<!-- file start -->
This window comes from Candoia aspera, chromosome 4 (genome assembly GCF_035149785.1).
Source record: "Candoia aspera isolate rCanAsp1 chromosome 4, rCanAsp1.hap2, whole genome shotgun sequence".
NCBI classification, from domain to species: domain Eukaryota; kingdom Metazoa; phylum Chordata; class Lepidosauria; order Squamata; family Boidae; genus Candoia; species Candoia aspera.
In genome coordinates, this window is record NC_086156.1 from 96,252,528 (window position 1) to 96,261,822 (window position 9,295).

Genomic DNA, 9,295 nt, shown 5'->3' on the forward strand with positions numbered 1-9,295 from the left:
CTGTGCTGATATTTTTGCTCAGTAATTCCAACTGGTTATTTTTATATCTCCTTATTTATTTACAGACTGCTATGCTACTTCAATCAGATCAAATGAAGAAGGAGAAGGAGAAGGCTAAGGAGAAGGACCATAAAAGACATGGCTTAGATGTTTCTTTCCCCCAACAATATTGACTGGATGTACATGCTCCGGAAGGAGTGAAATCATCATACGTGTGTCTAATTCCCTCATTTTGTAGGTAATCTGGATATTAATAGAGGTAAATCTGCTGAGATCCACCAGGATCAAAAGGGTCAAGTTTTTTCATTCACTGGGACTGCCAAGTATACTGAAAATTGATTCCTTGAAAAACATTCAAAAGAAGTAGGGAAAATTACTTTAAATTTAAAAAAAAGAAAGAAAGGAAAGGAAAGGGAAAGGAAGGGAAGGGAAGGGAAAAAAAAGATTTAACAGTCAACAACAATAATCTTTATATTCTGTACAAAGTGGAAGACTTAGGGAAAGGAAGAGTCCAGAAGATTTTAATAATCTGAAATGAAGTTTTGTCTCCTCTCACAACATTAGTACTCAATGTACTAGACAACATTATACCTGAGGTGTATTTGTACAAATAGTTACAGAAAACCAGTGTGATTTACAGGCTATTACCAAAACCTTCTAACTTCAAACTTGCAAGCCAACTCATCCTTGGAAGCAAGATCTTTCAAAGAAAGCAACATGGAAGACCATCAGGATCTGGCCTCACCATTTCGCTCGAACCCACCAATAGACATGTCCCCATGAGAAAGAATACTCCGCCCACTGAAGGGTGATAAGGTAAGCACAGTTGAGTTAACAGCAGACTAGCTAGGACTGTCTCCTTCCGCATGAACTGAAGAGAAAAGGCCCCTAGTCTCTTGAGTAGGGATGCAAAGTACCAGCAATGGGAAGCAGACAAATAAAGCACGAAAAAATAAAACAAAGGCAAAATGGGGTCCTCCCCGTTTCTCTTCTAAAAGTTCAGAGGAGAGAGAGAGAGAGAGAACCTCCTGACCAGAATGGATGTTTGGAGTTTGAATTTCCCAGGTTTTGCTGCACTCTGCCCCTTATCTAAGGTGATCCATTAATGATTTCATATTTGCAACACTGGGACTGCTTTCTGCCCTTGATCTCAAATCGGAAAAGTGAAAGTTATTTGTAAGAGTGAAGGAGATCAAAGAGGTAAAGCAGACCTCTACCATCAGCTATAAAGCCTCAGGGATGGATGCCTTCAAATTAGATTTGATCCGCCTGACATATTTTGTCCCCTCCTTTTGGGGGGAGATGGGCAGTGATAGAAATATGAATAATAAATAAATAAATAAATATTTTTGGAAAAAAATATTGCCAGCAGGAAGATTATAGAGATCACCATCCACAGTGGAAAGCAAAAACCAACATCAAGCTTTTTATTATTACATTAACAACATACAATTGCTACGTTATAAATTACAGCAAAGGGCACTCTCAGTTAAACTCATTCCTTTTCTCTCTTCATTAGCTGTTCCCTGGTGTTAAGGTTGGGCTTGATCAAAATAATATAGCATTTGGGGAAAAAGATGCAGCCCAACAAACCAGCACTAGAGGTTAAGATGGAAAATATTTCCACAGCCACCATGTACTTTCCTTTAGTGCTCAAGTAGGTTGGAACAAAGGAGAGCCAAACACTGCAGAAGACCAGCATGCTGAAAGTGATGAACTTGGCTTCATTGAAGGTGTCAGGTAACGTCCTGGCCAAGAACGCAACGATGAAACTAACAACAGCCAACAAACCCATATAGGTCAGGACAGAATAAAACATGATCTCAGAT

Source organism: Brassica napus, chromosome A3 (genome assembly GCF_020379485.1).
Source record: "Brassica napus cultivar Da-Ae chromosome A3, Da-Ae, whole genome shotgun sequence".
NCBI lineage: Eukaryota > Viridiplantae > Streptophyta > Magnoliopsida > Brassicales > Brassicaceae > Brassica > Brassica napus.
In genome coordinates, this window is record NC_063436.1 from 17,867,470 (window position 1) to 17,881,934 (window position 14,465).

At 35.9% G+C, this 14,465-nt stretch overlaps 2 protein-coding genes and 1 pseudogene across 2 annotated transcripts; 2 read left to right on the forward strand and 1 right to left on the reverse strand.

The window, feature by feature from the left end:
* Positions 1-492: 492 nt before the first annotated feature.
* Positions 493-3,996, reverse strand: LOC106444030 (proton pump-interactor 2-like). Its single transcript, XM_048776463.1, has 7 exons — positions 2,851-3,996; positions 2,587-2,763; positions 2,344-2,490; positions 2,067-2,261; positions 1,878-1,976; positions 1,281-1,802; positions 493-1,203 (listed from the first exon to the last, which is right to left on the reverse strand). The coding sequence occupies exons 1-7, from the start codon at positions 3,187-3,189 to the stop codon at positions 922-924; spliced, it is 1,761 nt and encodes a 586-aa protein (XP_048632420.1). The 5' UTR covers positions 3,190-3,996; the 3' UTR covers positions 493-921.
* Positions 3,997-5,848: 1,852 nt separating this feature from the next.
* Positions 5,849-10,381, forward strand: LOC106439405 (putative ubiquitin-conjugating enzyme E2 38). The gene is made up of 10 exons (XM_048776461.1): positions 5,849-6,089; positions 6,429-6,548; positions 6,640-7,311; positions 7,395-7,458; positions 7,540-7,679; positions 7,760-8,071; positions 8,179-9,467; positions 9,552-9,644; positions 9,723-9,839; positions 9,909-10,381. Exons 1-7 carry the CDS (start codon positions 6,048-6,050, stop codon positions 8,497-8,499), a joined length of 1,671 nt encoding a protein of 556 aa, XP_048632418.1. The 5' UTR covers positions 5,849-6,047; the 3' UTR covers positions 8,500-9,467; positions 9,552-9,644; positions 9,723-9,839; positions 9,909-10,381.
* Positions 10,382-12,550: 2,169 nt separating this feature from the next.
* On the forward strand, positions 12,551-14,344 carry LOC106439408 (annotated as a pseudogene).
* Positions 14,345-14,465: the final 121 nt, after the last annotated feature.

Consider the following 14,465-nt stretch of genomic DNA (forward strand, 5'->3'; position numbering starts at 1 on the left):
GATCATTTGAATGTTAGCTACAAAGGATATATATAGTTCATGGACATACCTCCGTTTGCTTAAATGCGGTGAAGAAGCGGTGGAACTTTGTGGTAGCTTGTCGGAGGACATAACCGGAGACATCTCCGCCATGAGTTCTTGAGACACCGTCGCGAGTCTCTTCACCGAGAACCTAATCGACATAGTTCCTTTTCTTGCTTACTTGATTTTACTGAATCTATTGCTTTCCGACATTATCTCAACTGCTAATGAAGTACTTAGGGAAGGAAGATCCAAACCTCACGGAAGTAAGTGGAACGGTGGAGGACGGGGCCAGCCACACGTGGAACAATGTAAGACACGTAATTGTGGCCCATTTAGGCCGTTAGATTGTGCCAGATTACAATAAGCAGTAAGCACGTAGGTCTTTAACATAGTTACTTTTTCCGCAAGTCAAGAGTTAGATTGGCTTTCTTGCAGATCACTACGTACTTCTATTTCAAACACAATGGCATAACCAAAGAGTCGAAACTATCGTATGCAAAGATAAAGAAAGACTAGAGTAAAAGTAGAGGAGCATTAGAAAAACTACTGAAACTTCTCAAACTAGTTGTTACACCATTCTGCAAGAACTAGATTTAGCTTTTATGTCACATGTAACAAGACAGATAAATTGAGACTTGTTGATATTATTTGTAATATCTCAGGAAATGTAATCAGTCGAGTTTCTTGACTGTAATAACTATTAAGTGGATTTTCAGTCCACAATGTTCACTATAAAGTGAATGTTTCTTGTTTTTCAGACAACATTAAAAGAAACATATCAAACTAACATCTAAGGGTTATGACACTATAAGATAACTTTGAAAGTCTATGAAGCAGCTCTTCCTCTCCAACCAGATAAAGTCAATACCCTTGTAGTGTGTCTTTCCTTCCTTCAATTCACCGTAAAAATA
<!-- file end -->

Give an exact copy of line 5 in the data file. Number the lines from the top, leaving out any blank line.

Genomic DNA, 9,295 nt, shown 5'->3' on the forward strand with positions numbered 1-9,295 from the left: